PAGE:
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The UK member of a very large international network of accounting and consulting firms. Not quite the same bragging rights as being employed by the top 4, but very well respected. Imperial vs Oxbridge. Like most of the big accountants, your eventual qualification will not be a degree but ACA - entitled to call yourself a Chartered Accountant. This is a step up from a degree in accounting in all circumstances, and equal to a Russell Group degree in any business interview, though it may be looked down on in academia.
Association Chartered Accountants
5 days per week
Yes from start
The Home page features an archery target (presumably a subliminal message) but no arrows for you to aim at it. Intelligent "In a hurry" button with "Apply now" and "Our programmes" tabs. Altogether an efficient if not entirely jargon free website, our only minor concern was the mention of a "unique" training location with its slightly sinister undertones.
The aeroplane builder: top flight engineering with an emphasis on everything being done perfectly (for which we have often been thankful) and therefore on hands-on skills - graduate recruits get sent to the local FE college for a year before they are allowed near the factory floor. A good employer by all accounts.
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Accenture is a top-line business consulting company; this apprenticeship is in their IT consulting division, and the embedded degree is a solidly technical one. You will very rapidly be part of building real IT applications; expect to be living out of a suitcase near whichever client you are working for. If you have ambitions to move into their mainstream consulting business, make sure that you understand what this takes: their recruitment into this area is very Oxbridgey, and we are not clear how an IT apprentice could come up-to-status.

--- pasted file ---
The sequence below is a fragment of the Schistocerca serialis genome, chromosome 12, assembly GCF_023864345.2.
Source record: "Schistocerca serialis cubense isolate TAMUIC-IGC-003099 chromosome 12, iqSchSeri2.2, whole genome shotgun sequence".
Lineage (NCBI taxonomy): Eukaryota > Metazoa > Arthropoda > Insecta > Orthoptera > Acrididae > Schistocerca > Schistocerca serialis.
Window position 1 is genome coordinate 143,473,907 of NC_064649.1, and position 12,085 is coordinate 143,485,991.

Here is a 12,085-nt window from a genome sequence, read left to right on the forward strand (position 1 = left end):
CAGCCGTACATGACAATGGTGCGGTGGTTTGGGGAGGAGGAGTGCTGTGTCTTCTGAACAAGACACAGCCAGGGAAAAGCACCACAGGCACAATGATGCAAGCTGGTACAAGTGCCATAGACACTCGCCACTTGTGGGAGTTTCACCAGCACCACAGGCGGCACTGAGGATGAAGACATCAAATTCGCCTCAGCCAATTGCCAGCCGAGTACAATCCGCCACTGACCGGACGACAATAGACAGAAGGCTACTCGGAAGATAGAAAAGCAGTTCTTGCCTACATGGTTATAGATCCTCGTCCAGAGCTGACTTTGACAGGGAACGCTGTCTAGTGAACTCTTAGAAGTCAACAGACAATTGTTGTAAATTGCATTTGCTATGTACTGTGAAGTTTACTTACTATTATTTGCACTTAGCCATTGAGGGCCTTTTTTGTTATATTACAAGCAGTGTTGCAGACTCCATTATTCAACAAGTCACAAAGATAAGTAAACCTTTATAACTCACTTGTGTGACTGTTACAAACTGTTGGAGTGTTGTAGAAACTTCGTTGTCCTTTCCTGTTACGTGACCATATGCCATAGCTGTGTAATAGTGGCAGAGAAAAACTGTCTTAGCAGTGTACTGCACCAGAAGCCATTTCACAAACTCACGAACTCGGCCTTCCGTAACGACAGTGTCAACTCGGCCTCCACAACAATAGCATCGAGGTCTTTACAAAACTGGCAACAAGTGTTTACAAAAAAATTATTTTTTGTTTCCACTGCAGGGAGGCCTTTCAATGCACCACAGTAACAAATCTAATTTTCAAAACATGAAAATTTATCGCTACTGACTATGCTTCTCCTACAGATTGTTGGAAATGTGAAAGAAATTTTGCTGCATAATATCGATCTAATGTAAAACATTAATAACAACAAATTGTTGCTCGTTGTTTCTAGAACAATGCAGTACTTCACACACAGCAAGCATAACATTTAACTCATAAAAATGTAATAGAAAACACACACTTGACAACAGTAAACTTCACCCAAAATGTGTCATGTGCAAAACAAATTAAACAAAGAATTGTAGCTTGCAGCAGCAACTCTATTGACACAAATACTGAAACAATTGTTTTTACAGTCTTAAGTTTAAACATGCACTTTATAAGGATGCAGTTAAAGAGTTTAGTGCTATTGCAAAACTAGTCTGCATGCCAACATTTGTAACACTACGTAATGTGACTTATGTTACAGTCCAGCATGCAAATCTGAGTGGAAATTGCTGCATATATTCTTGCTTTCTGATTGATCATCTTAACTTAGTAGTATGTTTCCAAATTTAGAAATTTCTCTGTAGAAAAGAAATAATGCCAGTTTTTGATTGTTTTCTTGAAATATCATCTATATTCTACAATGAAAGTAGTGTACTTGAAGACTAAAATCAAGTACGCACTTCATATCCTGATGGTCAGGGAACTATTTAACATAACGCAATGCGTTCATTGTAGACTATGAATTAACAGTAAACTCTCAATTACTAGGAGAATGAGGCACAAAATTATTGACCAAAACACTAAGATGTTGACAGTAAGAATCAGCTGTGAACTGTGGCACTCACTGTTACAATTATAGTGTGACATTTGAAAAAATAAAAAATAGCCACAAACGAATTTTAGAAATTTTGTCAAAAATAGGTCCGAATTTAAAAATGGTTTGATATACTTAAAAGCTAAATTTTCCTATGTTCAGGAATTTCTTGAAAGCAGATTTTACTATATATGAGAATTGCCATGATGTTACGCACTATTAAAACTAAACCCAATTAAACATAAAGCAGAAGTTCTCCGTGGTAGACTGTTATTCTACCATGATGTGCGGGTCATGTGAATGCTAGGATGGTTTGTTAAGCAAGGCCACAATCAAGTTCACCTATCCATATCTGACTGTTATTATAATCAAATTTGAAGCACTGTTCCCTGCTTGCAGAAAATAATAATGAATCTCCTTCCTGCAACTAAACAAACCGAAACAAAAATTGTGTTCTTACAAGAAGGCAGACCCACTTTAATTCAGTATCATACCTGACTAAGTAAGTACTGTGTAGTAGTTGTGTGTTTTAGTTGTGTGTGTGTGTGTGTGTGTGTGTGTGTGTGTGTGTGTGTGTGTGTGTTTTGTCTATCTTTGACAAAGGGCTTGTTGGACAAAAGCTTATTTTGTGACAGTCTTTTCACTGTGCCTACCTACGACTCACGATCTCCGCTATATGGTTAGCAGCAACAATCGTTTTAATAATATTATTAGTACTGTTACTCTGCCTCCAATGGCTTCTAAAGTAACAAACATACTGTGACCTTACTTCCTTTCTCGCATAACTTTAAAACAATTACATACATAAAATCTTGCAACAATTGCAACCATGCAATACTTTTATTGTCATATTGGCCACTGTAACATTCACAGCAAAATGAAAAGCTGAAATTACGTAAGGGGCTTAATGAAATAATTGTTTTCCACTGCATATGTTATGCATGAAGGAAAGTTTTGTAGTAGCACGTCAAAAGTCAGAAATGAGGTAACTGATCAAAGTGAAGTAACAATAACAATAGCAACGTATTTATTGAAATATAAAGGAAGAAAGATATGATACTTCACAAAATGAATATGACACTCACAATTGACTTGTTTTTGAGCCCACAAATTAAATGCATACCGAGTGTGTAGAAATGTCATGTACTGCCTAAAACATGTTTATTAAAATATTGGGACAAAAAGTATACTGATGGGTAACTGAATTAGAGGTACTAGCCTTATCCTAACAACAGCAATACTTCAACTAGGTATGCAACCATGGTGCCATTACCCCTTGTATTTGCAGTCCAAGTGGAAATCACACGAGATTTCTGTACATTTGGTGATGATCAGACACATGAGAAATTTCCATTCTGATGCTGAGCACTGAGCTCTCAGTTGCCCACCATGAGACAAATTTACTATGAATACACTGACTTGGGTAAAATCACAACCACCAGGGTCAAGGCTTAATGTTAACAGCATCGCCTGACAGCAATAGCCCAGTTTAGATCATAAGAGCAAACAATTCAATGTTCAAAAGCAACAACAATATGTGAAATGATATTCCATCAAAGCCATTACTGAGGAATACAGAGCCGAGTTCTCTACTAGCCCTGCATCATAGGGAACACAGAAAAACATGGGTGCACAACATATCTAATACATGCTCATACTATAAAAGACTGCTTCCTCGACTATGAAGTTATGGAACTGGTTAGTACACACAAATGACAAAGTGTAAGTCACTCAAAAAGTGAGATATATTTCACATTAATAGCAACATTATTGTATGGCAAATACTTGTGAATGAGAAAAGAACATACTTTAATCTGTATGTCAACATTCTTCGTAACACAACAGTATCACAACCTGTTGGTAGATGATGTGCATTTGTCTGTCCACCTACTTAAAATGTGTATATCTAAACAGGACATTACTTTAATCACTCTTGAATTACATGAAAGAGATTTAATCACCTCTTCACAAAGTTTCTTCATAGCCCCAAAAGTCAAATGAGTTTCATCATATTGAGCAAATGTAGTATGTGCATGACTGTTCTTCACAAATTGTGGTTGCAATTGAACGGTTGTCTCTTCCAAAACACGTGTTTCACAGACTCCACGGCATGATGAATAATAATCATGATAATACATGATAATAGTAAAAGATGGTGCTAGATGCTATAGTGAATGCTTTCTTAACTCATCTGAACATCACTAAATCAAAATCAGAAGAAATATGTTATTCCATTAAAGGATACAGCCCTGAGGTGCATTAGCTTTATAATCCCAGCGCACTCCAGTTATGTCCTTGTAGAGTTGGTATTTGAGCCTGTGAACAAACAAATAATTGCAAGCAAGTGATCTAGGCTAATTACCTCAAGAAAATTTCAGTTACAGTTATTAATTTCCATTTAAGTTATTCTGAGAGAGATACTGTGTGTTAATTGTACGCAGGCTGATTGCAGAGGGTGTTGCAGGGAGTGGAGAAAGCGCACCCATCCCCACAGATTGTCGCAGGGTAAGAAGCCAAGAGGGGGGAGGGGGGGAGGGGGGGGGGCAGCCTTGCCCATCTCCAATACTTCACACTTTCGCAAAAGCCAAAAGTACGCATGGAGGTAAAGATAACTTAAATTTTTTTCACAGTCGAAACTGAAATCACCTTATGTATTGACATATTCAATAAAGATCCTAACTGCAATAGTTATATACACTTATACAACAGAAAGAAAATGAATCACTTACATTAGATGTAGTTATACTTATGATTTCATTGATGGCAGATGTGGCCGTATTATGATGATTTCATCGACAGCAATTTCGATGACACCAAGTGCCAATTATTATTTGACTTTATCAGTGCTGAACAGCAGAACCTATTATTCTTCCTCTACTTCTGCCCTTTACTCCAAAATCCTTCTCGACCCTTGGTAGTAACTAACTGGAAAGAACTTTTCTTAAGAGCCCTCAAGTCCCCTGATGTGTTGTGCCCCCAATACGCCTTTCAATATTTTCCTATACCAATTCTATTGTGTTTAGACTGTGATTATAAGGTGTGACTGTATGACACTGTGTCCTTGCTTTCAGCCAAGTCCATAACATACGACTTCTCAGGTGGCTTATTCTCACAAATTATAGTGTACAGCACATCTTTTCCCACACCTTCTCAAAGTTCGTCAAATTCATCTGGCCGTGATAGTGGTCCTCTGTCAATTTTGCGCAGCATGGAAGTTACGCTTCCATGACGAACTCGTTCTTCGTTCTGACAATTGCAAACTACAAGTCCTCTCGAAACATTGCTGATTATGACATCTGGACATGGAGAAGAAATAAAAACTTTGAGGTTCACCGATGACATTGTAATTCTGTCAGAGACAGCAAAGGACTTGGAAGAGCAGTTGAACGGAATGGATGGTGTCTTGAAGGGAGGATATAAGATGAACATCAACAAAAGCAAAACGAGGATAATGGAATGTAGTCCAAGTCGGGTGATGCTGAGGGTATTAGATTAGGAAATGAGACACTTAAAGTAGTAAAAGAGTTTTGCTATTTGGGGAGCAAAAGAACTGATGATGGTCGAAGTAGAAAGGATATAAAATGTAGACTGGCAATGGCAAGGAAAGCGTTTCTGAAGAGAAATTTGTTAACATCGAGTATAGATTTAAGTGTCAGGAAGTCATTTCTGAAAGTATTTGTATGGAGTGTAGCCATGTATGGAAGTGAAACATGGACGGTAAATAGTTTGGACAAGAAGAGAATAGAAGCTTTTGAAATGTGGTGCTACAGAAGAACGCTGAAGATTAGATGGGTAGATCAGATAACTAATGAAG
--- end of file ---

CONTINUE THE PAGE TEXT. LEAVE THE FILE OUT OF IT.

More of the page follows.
"Design and consultancy for natural and built assets", they say: a top-end global construction company based in Holland but with strong UK roots. This is an apprenticeship that leads to becoming a Chartered Building Surveyor - the top professional qualification with MRICS after your name, and a core role in a business like Arcadis. Long term prospects: the UK CEO is a FRICS; say no more.
Defence of the Realm. The armed forces take training seriously: you will find yourself taking courses with great regularity. A positive, enormously supportive environment which will push you as far as you can go, and build management skills into everything you learn. Start anywhere and end up with a degree. Forces life is a thing apart - quite strange if you have not encountered it among your relatives, but something that most of us can get used to (as our forebears did): instant obedience and initiative combined, and a very strong community.